New Zealand Politicians Convinced By Lobbyists To Bring Back Software Patents
from the so-much-for-that dept
There was widespread happiness among software developers a few months back, when it was announced that New Zealand had decided to explicitly ban software patents. Of course, it didn’t take long for a lobbying campaign to kick off from those opposed to this provision, and it appears the lobbying was effective, such that software patents will now be allowed — though, they will still be somewhat limited (as they are in Europe). So, it’s not quite as bad as the situation in the US. A New Zealand patent attorney posted a letter from the head of the lobbying group discussing this shift. While that blog post has since been deleted, as of this posting Google still has the cache. Most of the letter rambles on a bit about who was in the meeting, but the key points are towards the end, where he claims that the government official they met with made the following points:
- The intent had never been to ban software patents outright (and the MED would have serious concerns about that if it were proposed).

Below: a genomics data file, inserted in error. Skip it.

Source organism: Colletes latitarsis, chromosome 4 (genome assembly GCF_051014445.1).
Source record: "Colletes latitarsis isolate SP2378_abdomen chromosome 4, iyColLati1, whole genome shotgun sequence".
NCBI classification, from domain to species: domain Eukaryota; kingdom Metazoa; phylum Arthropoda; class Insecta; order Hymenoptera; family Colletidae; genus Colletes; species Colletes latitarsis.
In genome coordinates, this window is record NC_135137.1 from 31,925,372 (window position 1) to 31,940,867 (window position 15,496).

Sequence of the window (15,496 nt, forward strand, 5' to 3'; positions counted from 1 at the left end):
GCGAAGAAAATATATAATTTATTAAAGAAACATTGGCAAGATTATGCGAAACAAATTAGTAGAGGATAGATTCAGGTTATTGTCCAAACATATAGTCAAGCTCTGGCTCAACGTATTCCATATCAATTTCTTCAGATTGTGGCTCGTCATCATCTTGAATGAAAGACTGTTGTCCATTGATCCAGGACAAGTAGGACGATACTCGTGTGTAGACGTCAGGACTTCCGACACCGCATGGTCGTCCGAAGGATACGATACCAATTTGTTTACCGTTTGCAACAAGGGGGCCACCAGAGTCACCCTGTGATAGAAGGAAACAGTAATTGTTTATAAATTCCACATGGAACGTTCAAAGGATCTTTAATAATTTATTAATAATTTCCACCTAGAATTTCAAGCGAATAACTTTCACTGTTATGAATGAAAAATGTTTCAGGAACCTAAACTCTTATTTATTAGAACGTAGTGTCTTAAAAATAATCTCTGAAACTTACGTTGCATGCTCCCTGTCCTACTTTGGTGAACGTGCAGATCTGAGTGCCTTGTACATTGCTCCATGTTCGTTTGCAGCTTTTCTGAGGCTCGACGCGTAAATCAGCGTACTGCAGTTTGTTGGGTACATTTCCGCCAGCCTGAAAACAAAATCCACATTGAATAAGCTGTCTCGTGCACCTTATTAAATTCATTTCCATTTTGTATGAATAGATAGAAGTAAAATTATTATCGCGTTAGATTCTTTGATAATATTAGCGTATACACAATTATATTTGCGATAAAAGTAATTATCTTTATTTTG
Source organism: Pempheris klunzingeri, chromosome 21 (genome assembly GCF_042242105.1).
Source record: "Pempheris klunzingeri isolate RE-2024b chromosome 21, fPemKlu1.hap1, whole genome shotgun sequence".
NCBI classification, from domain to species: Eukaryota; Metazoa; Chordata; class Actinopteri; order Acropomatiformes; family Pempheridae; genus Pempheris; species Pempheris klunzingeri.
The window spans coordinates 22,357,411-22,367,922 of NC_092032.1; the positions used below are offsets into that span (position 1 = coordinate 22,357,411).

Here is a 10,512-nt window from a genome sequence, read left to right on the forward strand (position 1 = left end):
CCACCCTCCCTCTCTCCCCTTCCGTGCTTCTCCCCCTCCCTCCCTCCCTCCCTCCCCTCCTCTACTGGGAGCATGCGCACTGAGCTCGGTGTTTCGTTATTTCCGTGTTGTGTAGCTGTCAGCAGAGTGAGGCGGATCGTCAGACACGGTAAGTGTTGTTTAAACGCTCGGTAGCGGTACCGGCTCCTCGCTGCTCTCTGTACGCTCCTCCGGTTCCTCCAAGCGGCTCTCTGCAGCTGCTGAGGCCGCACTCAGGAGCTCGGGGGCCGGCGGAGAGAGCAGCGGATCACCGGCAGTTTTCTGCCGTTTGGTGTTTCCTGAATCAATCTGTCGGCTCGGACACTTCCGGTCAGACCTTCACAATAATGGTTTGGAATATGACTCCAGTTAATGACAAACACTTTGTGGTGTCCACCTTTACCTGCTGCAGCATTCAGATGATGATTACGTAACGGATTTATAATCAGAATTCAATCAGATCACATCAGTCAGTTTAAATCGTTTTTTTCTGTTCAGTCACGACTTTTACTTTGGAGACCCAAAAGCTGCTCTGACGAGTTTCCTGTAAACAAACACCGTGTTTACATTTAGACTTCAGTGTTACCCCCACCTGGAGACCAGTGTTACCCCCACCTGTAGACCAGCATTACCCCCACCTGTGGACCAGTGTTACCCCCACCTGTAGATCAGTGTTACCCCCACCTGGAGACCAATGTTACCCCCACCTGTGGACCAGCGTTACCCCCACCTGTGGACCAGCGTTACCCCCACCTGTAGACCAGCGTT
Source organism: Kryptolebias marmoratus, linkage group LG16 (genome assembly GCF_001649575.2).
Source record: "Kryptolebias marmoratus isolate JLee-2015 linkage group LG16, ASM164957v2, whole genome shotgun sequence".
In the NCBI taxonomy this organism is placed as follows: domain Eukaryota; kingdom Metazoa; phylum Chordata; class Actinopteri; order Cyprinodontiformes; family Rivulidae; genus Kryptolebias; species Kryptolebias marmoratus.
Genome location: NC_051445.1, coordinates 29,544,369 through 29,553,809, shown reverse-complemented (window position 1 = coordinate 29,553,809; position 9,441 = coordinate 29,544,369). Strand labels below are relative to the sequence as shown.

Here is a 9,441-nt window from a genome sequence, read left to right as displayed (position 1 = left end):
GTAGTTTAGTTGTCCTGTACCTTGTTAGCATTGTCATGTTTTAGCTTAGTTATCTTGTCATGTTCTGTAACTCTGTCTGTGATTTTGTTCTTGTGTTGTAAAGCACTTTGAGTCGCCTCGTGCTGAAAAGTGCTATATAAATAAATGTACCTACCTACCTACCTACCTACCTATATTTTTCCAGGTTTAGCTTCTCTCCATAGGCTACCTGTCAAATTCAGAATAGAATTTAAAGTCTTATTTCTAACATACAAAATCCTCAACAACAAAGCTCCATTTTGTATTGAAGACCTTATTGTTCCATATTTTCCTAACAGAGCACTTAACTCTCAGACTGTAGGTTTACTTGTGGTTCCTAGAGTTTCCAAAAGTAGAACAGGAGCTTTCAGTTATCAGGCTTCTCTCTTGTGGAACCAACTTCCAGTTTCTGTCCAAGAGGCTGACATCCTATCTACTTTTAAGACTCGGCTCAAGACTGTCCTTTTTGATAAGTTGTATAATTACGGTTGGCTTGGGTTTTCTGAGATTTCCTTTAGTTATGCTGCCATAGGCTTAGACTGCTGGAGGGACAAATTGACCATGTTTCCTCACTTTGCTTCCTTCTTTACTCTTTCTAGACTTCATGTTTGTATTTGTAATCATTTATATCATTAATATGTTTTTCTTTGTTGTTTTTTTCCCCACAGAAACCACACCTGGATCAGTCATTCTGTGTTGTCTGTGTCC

- If it is patentable in the EU then it should be patentable in New Zealand.
- Software should be treated like other technology, so should have a technical purpose and be an inventive step to be patentable, as in Europe.
- Not just any software would be patentable, it would need to meet the above test.
- Embedded or not embedded is or was not the distinction that is intended.
- The signal that the Government wants to send is to follow European law and practice.
Of course, that does seem to contradict some of what was discussed a few months back, where it was explicitly stated that:
“Protecting software by patenting it is inconsistent with the open source model and its proponents oppose it. A number of submitters argue that there is no “inventive step” in software development, as “new” software inevitably builds on existing software. They felt that computer software should be exluded from patent protection as software patents can stifle innovation and competition, and can be granted for trivial or existing techniques. In general we accept this position.”
In general, you accept that position until the lobbyists get busy, apparently.